Monday 21 December 2020

The Ursid Meteor Shower.

The Ursid Meteors are expected to peak early in the morning of Tuesday 22 December this year, with the shower being potentially visible to some extent between Thursday 17 and Saturday 26 December. The extent of the shower is variable, some years producing over 100 meteors per hour at its peak, others less than 10; this years shower falls rouhgly half way between the New Moon on 14 December and the Full Moon on 30 December, so viewing should be fairly good, though not as good as in years when the peak coincides with the New Moon, as glare from the Moon can hinder the viewing of meteors. The meteor shower gets its name from the constellation of Ursa Minor, in which it appears to originate.
The radiant (apparent point of origin) of the Ursid Meteors. NASA/JPL/Caltech.
 Meteor streams are thought to come from dust shed by comets as they come close to the Sun and their icy surfaces begin to evaporate away. Although the dust is separated from the comet, it continues to orbit the Sun on roughly the same orbital path, creating a visible meteor shower when the Earth crosses that path, and flecks of dust burn in the upper atmosphere, due to friction with the atmosphere.
The Earth passing through a stream of comet dust, resulting in a meteor shower. Not to scale. Astro Bob.
The Urdid Meteor Shower is caused by the Earth passing through the tail of Comet 8P/Tuttle, and encountering dust from the tail of this comet. The dust particles strike the atmosphere at speeds of over 200 000 km per hour, burning up in the upper atmosphere and producing a light show in the process. The Earth does not need to pass close to Comet 8P/Tuttle for the meteor shower to occur, it simply passes through a trail of dust from the comet's tail that is following the same orbital path. Comet 8P/Tuttle visits the Inner Solar System once every 13.6 years, last doing so in 2008.
How the passage of the Earth through a meteor shower creates a radiant point from which they can be observed. In The Sky.
Comet 8P/Tuttle was discovered by Horace Parnell Tuttle on 5 January 1858. The designation 8P/Tuttle indicates that it was the eighth comet discovered (people have known about comets for thousands of years, but it was only realised that they were objects orbiting the Sun, which could be repeatedly observed and predicted, in the mid-eighteenth century), that it is a Periodic Comet (comet with an orbital period of less than 200 years) and that it was discovered by Horace Parnell Tuttle.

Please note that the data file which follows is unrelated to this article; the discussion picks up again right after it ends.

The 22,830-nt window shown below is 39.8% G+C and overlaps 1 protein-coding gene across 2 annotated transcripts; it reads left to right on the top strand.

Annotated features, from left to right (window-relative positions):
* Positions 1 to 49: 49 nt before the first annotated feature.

Comet 8P/Tuttle imaged from Lexington, Ohio, on 26 December 2007. The comet is the point at the centre of the image, the elongate dotted lines are stars, which have moved over the course of the thirteen 180 second exposures used to make this composite image, during which the telescope was focused on the comet. Hunter Wilson/Sky and Telescope.

Comet 8P/Tuttle has an orbital period of 4972 days (13.6 years) and a highly eccentric orbit tilted at an angle of 55.0° to the plain of the Solar System, that brings it from 1.03 AU from the Sun at closest perihelion (103% of the distance between the Earth and the Sun) to 10.4 AU from the Sun at aphelion (10.4 times as far from the Sun as the Earth or slightly outside the orbit of the planet Saturn). As a comet with a period of less than 20 years, 8P/Tuttle is considered to be a Jupiter Family Comet.

The calculated orbit and position on 21 December 2020 of 8P/Tuttle.  JPL Small Body Database.

This means that 8P/Tuttle has occasional close encounters with the Earth, with the last thought to have happened in January 2008 and the next predicted in December 2048. The comet also has occasional close encounters with the planets Jupiter, which it last came close to in December 1995 and is next predicted to pass in September 2078, and Saturn, which it last came close to in February 1930 and is expected to pass again in February 2107. Objects which make close passes to multiple planets are considered to be in unstable orbits, and are often eventually knocked out of these orbits by these encounters, either being knocked onto a new, more stable orbit, dropped into the Sun, knocked out of the Solar System or occasionally colliding with a planet. 

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